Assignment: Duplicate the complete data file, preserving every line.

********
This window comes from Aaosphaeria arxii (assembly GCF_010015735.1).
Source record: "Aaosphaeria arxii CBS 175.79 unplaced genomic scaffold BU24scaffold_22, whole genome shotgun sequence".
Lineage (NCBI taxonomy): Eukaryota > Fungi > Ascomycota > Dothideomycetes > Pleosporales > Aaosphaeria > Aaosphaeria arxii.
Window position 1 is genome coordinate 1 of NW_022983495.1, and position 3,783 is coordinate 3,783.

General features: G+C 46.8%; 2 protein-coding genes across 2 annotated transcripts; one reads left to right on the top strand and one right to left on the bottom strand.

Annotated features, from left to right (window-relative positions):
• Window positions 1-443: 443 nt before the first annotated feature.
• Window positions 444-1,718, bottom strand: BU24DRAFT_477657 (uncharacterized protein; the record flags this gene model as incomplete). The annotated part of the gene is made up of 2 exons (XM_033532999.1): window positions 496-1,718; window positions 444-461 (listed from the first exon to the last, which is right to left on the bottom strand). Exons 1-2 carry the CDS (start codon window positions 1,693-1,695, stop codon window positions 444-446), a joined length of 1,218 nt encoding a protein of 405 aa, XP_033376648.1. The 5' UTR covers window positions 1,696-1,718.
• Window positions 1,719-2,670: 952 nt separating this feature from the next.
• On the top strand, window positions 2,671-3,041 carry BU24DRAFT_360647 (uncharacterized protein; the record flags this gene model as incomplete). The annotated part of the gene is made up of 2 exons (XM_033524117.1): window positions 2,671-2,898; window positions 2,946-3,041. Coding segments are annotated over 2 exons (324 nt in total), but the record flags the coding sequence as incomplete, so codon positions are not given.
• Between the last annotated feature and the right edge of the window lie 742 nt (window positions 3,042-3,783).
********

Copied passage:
This window comes from Aaosphaeria arxii (assembly GCF_010015735.1).
Source record: "Aaosphaeria arxii CBS 175.79 unplaced genomic scaffold BU24scaffold_22, whole genome shotgun sequence".
Lineage (NCBI taxonomy): Eukaryota > Fungi > Ascomycota > Dothideomycetes > Pleosporales > Aaosphaeria > Aaosphaeria arxii.
Window position 1 is genome coordinate 1 of NW_022983495.1, and position 3,783 is coordinate 3,783.

General features: G+C 46.8%; 2 protein-coding genes across 2 annotated transcripts; one reads left to right on the top strand and one right to left on the bottom strand.

Annotated features, from left to right (window-relative positions):
• Window positions 1-443: 443 nt before the first annotated feature.
• Window positions 444-1,718, bottom strand: BU24DRAFT_477657 (uncharacterized protein; the record flags this gene model as incomplete). The annotated part of the gene is made up of 2 exons (XM_033532999.1): window positions 496-1,718; window positions 444-461 (listed from the first exon to the last, which is right to left on the bottom strand). Exons 1-2 carry the CDS (start codon window positions 1,693-1,695, stop codon window positions 444-446), a joined length of 1,218 nt encoding a protein of 405 aa, XP_033376648.1. The 5' UTR covers window positions 1,696-1,718.
• Window positions 1,719-2,670: 952 nt separating this feature from the next.
• On the top strand, window positions 2,671-3,041 carry BU24DRAFT_360647 (uncharacterized protein; the record flags this gene model as incomplete). The annotated part of the gene is made up of 2 exons (XM_033524117.1): window positions 2,671-2,898; window positions 2,946-3,041. Coding segments are annotated over 2 exons (324 nt in total), but the record flags the coding sequence as incomplete, so codon positions are not given.
• Between the last annotated feature and the right edge of the window lie 742 nt (window positions 3,042-3,783).